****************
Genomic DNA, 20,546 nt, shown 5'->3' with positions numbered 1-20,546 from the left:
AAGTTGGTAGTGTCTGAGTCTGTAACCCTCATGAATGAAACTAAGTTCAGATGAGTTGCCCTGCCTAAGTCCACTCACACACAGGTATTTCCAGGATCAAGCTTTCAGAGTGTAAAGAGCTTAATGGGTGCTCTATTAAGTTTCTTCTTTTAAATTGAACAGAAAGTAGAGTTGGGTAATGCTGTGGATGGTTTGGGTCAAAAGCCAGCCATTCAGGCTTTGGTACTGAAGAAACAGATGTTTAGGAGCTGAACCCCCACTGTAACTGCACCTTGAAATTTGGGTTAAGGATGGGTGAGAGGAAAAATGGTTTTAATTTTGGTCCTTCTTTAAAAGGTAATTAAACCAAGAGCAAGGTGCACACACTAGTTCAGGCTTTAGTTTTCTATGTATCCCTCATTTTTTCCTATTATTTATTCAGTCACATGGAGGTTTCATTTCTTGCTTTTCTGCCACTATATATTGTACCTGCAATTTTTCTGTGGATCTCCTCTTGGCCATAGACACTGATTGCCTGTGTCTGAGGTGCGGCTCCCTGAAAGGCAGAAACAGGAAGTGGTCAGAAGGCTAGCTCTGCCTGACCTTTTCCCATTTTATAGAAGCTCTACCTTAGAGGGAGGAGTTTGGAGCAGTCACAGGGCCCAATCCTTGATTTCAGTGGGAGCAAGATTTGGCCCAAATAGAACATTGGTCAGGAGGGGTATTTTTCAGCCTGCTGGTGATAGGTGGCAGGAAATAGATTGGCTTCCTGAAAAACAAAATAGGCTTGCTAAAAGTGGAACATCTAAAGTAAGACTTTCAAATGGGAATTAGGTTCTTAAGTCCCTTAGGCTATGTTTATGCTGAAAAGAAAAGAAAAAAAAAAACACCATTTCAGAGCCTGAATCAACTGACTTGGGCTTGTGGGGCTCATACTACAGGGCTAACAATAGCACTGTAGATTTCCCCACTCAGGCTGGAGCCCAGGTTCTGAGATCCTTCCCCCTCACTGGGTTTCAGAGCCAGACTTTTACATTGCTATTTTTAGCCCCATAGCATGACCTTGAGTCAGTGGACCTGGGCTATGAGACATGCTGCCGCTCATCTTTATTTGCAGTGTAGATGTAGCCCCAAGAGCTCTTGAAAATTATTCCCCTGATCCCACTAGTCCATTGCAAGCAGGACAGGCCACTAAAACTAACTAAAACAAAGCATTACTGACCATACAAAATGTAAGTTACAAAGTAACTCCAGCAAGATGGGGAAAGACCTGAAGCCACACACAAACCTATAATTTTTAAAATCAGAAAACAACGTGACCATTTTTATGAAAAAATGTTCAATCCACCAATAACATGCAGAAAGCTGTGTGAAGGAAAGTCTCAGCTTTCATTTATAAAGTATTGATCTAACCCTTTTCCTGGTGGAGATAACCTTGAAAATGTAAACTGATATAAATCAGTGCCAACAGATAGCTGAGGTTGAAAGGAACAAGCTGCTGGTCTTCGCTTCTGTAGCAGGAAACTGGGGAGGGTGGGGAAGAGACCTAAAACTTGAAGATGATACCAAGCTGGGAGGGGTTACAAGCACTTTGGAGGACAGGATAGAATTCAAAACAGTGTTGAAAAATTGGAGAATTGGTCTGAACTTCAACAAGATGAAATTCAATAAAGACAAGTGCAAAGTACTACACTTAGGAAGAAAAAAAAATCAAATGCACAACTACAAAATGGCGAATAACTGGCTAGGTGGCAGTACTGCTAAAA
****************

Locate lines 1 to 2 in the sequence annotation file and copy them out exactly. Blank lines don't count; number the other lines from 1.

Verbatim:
Genomic DNA, 20,546 nt, shown 5'->3' with positions numbered 1-20,546 from the left:
AAGTTGGTAGTGTCTGAGTCTGTAACCCTCATGAATGAAACTAAGTTCAGATGAGTTGCCCTGCCTAAGTCCACTCACACACAGGTATTTCCAGGATCAAGCTTTCAGAGTGTAAAGAGCTTAATGGGTGCTCTATTAAGTTTCTTCTTTTAAATTGAACAGAAAGTAGAGTTGGGTAATGCTGTGGATGGTTTGGGTCAAAAGCCAGCCATTCAGGCTTTGGTACTGAAGAAACAGATGTTTAGGAGCTGAACCCCCACTGTAACTGCACCTTGAAATTTGGGTTAAGGATGGGTGAGAGGAAAAATGGTTTTAATTTTGGTCCTTCTTTAAAAGGTAATTAAACCAAGAGCAAGGTGCACACACTAGTTCAGGCTTTAGTTTTCTATGTATCCCTCATTTTTTCCTATTATTTATTCAGTCACATGGAGGTTTCATTTCTTGCTTTTCTGCCACTATATATTGTACCTGCAATTTTTCTGTGGATCTCCTCTTGGCCATAGACACTGATTGCCTGTGTCTGAGGTGCGGCTCCCTGAAAGGCAGAAACAGGAAGTGGTCAGAAGGCTAGCTCTGCCTGACCTTTTCCCATTTTATAGAAGCTCTACCTTAGAGGGAGGAGTTTGGAGCAGTCACAGGGCCCAATCCTTGATTTCAGTGGGAGCAAGATTTGGCCCAAATAGAACATTGGTCAGGAGGGGTATTTTTCAGCCTGCTGGTGATAGGTGGCAGGAAATAGATTGGCTTCCTGAAAAACAAAATAGGCTTGCTAAAAGTGGAACATCTAAAGTAAGACTTTCAAATGGGAATTAGGTTCTTAAGTCCCTTAGGCTATGTTTATGCTGAAAAGAAAAGAAAAAAAAAAACACCATTTCAGAGCCTGAATCAACTGACTTGGGCTTGTGGGGCTCATACTACAGGGCTAACAATAGCACTGTAGATTTCCCCACTCAGGCTGGAGCCCAGGTTCTGAGATCCTTCCCCCTCACTGGGTTTCAGAGCCAGACTTTTACATTGCTATTTTTAGCCCCATAGCATGACCTTGAGTCAGTGGACCTGGGCTATGAGACATGCTGCCGCTCATCTTTATTTGCAGTGTAGATGTAGCCCCAAGAGCTCTTGAAAATTATTCCCCTGATCCCACTAGTCCATTGCAAGCAGGACAGGCCACTAAAACTAACTAAAACAAAGCATTACTGACCATACAAAATGTAAGTTACAAAGTAACTCCAGCAAGATGGGGAAAGACCTGAAGCCACACACAAACCTATAATTTTTAAAATCAGAAAACAACGTGACCATTTTTATGAAAAAATGTTCAATCCACCAATAACATGCAGAAAGCTGTGTGAAGGAAAGTCTCAGCTTTCATTTATAAAGTATTGATCTAACCCTTTTCCTGGTGGAGATAACCTTGAAAATGTAAACTGATATAAATCAGTGCCAACAGATAGCTGAGGTTGAAAGGAACAAGCTGCTGGTCTTCGCTTCTGTAGCAGGAAACTGGGGAGGGTGGGGAAGAGACCTAAAACTTGAAGATGATACCAAGCTGGGAGGGGTTACAAGCACTTTGGAGGACAGGATAGAATTCAAAACAGTGTTGAAAAATTGGAGAATTGGTCTGAACTTCAACAAGATGAAATTCAATAAAGACAAGTGCAAAGTACTACACTTAGGAAGAAAAAAAAATCAAATGCACAACTACAAAATGGCGAATAACTGGCTAGGTGGCAGTACTGCTAAAA